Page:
Friday, February 4, 2011

How To Empty Your Childrens' College Fund

While Filling Up Your Cellar

Not sure if this really qualifies as "public service" per se, but I've been pinged about this topic in a roundabout way a number of times recently:
  • Hey, what's up the the wine deals?  I mean, where are they?  Didn't you say last year to hold on and wait for the deals?  Whaddup?
  • Have you heard of that new website, bankruptwinery.com?  (Not a real site.)  They are supposed to have AWESOME deals, but are they really awesome?
  • Where are you buying your wine these days?
That last one is my fave because if you're not putting your money where your mouth is, what good is what's coming out of your mouth?  Here's what I've learned recently about how you can empty your kids' college fund while filling up your cellar:



  • Garagiste.  Some day I'm going to meet Jo Rimmerman.  When I do, I don't know if I'll kiss him or strangle him.  "He made me do it" is what I say when my wife gasps wide-eyed at the credit card statement.  Joe is the founder of Garagiste and my lifestyle idol.  The morning I was going to call Joe for an interview, the Times published Eric Asmiov's piece profiling himSign up for the daily email  and don't say I didn't warn you.
  • Winebid.  An innocent addiction barely under control, Winebid is where good wine goes to be re-birthed into newly appreciative ownership.  You've read about my exploits both bad and good, but you should really try it for yourself.  (Isn't that what crack dealers say?) Use what I call the "bottom feeder" approach and you'll be like a kid on Christmas morning when the FedEx guy shows up.
  • Wine clubs.  Are wineries hurting?  You bet they are, so they're looking for every conceivable way to bolster margin.  Best way?  If you consider that a $20 bottle (retail) probably nets the winery around $5, it makes sense that when times get tough, a direct 50% discount makes a hell of a lot more sense than talking the distributor into taking more.  Go to your favorite wineries' websites and check out what kind of sick offers they've got for wine club members.  And it's not just small wineries, either.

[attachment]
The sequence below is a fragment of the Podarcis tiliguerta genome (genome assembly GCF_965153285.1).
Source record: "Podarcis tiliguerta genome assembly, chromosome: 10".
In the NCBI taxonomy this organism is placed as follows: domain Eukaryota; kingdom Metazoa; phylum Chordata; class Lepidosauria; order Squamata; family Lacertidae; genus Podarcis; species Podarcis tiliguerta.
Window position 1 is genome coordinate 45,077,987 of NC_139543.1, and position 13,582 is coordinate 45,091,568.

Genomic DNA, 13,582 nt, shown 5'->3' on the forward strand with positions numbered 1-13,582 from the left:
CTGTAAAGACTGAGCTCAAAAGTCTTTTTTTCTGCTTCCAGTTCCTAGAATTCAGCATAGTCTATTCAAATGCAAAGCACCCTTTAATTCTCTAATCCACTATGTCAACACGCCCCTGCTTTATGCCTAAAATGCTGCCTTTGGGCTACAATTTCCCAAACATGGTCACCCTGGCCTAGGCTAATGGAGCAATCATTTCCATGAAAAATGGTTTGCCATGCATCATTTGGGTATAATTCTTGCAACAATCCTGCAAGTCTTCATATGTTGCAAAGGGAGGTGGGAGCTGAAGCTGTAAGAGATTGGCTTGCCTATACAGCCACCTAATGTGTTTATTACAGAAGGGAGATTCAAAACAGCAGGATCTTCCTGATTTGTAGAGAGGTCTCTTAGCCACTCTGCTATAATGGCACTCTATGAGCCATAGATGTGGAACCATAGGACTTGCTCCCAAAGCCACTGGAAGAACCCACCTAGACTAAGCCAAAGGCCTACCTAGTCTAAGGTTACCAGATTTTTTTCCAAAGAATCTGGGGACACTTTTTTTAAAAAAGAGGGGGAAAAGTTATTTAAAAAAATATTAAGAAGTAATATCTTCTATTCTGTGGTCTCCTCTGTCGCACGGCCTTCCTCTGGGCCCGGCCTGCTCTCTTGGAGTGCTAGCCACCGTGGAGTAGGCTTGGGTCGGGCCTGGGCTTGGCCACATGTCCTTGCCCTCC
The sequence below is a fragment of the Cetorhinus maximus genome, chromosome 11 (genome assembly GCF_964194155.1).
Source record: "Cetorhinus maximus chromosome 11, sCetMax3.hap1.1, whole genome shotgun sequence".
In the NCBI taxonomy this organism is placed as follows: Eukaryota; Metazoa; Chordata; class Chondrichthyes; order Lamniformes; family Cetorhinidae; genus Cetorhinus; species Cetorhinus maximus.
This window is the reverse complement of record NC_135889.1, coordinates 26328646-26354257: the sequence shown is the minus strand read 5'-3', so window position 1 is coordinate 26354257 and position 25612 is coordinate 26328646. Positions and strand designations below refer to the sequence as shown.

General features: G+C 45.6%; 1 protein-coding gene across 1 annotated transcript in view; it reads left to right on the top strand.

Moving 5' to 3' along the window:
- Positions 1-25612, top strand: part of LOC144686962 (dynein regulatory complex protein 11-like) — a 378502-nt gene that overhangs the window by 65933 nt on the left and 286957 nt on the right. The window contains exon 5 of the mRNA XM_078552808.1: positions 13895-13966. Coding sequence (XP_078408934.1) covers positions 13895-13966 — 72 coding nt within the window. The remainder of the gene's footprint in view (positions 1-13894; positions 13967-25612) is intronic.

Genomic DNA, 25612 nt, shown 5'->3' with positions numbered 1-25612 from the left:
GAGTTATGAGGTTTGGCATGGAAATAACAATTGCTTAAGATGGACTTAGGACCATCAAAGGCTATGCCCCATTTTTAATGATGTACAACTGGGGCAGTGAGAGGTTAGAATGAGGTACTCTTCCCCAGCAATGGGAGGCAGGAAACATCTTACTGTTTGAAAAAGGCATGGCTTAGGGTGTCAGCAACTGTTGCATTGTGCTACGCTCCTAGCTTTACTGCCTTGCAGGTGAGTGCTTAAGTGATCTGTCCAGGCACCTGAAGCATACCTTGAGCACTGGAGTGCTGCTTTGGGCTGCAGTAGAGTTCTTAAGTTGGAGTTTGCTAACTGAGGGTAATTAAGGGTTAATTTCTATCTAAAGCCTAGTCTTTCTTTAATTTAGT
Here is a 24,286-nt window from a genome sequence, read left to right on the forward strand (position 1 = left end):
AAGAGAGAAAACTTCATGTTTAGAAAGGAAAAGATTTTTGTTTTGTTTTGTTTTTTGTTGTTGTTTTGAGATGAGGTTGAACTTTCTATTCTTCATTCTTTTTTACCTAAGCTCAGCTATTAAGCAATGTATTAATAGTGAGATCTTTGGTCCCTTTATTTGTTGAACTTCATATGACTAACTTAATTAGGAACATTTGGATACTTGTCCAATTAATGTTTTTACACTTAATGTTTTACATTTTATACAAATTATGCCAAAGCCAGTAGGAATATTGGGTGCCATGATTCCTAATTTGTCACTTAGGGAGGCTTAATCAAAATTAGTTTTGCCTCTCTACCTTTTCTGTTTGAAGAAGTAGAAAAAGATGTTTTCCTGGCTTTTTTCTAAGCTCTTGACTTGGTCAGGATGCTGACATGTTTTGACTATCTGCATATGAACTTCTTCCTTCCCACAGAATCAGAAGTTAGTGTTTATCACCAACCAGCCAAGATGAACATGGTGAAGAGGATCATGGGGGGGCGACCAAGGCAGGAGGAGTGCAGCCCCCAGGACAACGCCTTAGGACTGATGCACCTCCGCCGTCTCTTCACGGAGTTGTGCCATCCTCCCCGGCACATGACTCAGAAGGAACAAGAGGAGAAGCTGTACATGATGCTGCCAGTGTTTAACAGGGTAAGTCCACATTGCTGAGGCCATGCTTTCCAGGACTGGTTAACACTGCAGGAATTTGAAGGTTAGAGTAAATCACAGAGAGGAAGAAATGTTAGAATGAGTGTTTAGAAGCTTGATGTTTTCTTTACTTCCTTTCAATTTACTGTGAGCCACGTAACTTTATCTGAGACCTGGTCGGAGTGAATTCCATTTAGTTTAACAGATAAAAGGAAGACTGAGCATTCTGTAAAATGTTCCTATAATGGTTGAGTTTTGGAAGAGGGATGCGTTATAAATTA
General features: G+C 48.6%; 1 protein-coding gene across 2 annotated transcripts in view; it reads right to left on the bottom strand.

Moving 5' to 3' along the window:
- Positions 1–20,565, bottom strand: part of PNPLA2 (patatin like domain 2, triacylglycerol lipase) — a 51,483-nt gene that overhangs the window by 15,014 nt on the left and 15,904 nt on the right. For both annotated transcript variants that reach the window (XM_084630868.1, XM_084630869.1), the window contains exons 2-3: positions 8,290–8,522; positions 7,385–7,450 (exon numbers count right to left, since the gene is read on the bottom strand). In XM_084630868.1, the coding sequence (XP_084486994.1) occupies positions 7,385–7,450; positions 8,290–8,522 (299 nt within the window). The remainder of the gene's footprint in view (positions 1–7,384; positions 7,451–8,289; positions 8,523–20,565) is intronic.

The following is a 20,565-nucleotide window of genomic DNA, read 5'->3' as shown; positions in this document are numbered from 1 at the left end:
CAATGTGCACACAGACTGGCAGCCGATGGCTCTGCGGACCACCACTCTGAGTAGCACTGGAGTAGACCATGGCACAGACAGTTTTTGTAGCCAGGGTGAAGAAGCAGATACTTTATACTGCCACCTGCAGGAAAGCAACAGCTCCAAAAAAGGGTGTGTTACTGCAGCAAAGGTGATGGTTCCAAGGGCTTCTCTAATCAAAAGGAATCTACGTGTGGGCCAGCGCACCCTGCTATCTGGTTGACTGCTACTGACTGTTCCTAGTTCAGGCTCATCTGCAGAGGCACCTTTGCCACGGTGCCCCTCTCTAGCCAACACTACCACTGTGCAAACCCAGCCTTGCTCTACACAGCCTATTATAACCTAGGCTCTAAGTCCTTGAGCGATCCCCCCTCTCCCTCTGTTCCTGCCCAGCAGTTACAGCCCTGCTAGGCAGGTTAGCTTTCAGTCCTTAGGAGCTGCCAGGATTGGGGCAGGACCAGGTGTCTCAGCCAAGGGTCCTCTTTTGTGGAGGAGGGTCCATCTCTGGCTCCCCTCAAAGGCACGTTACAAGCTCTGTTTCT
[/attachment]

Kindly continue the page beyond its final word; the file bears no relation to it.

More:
• Google.  Already know what you're shopping for?  Before you buy anything, research it on Google Products.  Remember that SuperUmbrian from a couple of months ago?  $20 around the corner, but I scored it for $9.79 thanks to a 3 second search.  Hint: don't be too specific in your search parameters.  Salviano Turlo yielded my score, where as "2005 Tenuta di Salviano Turlo" did not.
  • CHWine.  Why do they keep on taunting me?  New releases always seem to come out right after I order from them.  The amount of Cameron Hughes wine in my cellar might be indicative of a congenital shopping problem.  God help me.  Free shipping on orders of 2 cases or more.  Bastards.  While Eric may have scopped me on Garagiste, Winethropology scooped Lettie Teague at the WSJ on Cameron.
  • Virtual clearing houses.  This is something you may have read about here before, but these have really waned.  Low barrier to entry in this business model has caused a frenzy of competition.  We're talking about WTSO, Woot, Cindarella Wine, inVino, and dozens of others.  After tracking at least ten of these for over a year, I can tell you that I've executed on exactly 1 order.  Final analysis: except on a very rare occasion, these are a waste of time.
There you have it.  Your daughters won't have any help when it comes to college, but the wine served at their weddings sure will be good!

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